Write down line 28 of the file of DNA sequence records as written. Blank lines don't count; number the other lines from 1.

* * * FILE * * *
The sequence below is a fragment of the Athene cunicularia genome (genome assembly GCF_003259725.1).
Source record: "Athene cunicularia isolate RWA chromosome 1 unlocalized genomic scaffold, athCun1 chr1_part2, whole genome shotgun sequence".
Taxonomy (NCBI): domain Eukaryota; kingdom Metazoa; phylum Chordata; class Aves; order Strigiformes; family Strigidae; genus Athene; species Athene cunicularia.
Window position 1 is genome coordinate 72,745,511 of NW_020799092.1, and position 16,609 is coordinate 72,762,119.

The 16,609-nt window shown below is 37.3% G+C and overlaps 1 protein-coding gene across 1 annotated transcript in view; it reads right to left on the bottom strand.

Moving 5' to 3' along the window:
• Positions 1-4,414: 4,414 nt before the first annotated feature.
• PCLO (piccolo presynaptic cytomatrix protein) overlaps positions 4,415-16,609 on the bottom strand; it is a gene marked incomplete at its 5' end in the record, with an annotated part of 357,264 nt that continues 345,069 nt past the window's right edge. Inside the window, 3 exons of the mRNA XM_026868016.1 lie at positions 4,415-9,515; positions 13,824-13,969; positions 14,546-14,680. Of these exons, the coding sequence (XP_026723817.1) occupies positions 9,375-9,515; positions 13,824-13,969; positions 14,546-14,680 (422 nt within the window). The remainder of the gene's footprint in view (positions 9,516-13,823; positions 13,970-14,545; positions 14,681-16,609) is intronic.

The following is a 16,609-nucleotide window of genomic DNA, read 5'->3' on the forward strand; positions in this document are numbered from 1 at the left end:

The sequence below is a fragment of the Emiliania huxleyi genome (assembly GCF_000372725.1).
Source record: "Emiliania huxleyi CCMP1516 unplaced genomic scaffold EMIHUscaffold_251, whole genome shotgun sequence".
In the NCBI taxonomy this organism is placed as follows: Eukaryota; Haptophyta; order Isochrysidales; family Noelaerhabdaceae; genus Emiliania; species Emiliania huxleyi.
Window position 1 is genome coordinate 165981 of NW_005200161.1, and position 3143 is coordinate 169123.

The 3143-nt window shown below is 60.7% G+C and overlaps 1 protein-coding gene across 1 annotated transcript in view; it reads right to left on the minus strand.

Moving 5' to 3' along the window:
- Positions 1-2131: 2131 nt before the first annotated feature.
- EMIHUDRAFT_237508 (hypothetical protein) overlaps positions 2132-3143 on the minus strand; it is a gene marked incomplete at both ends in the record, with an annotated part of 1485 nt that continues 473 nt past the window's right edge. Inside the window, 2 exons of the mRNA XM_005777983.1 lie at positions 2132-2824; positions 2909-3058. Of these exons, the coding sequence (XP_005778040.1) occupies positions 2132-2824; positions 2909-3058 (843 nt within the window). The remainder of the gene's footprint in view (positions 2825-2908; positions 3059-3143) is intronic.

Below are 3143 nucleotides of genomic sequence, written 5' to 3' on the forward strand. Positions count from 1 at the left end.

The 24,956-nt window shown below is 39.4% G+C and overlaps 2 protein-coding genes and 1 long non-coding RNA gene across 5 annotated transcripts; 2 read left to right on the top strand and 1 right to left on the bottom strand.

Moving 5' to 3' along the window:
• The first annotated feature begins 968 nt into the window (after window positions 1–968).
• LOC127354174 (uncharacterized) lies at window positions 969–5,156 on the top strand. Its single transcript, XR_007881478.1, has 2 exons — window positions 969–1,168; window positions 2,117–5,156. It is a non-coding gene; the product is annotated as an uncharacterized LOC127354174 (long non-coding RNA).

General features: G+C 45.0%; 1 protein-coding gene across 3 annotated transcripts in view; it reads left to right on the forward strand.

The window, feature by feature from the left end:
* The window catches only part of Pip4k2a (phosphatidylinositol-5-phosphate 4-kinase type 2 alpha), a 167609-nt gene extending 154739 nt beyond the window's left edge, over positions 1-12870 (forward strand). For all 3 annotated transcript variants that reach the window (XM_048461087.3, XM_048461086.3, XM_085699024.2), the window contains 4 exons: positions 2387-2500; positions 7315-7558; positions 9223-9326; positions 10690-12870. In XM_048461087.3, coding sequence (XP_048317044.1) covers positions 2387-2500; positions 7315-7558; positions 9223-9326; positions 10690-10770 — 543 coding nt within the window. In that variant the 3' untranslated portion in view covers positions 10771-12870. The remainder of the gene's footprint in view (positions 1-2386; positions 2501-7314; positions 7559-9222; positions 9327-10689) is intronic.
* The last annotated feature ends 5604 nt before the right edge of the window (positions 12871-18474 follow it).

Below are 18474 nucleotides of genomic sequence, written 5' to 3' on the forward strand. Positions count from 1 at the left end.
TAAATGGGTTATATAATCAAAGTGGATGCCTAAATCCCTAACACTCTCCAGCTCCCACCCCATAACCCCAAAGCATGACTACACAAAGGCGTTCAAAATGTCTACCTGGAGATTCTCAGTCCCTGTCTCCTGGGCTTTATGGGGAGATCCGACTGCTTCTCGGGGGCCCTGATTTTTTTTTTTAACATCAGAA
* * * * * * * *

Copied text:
TAAATGGGTTATATAATCAAAGTGGATGCCTAAATCCCTAACACTCTCCAGCTCCCACCCCATAACCCCAAAGCATGACTACACAAAGGCGTTCAAAATGTCTACCTGGAGATTCTCAGTCCCTGTCTCCTGGGCTTTATGGGGAGATCCGACTGCTTCTCGGGGGCCCTGATTTTTTTTTTTAACATCAGAA